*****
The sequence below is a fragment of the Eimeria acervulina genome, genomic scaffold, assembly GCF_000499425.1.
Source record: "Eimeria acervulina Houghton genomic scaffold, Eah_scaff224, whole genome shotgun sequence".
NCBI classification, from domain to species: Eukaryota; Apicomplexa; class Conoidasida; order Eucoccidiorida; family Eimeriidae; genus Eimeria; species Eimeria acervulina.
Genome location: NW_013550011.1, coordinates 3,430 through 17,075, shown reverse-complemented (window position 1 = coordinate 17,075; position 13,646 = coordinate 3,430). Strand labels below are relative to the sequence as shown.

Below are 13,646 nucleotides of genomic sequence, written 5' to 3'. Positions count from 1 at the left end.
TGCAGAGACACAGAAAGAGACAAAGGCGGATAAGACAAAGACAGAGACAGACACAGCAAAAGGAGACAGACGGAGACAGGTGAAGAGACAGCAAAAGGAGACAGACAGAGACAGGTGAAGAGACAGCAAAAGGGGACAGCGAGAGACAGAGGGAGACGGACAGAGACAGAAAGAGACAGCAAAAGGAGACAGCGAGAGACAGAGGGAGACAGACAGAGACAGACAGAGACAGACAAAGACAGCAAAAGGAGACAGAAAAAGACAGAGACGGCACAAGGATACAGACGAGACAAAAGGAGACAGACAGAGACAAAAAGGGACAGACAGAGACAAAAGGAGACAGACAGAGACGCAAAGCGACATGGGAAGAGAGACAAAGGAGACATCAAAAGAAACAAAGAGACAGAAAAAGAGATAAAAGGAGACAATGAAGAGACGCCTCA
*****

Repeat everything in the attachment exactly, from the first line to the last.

The sequence below is a fragment of the Eimeria acervulina genome, genomic scaffold, assembly GCF_000499425.1.
Source record: "Eimeria acervulina Houghton genomic scaffold, Eah_scaff224, whole genome shotgun sequence".
NCBI classification, from domain to species: Eukaryota; Apicomplexa; class Conoidasida; order Eucoccidiorida; family Eimeriidae; genus Eimeria; species Eimeria acervulina.
Genome location: NW_013550011.1, coordinates 3,430 through 17,075, shown reverse-complemented (window position 1 = coordinate 17,075; position 13,646 = coordinate 3,430). Strand labels below are relative to the sequence as shown.

Below are 13,646 nucleotides of genomic sequence, written 5' to 3'. Positions count from 1 at the left end.
TGCAGAGACACAGAAAGAGACAAAGGCGGATAAGACAAAGACAGAGACAGACACAGCAAAAGGAGACAGACGGAGACAGGTGAAGAGACAGCAAAAGGAGACAGACAGAGACAGGTGAAGAGACAGCAAAAGGGGACAGCGAGAGACAGAGGGAGACGGACAGAGACAGAAAGAGACAGCAAAAGGAGACAGCGAGAGACAGAGGGAGACAGACAGAGACAGACAGAGACAGACAAAGACAGCAAAAGGAGACAGAAAAAGACAGAGACGGCACAAGGATACAGACGAGACAAAAGGAGACAGACAGAGACAAAAAGGGACAGACAGAGACAAAAGGAGACAGACAGAGACGCAAAGCGACATGGGAAGAGAGACAAAGGAGACATCAAAAGAAACAAAGAGACAGAAAAAGAGATAAAAGGAGACAATGAAGAGACGCCTCA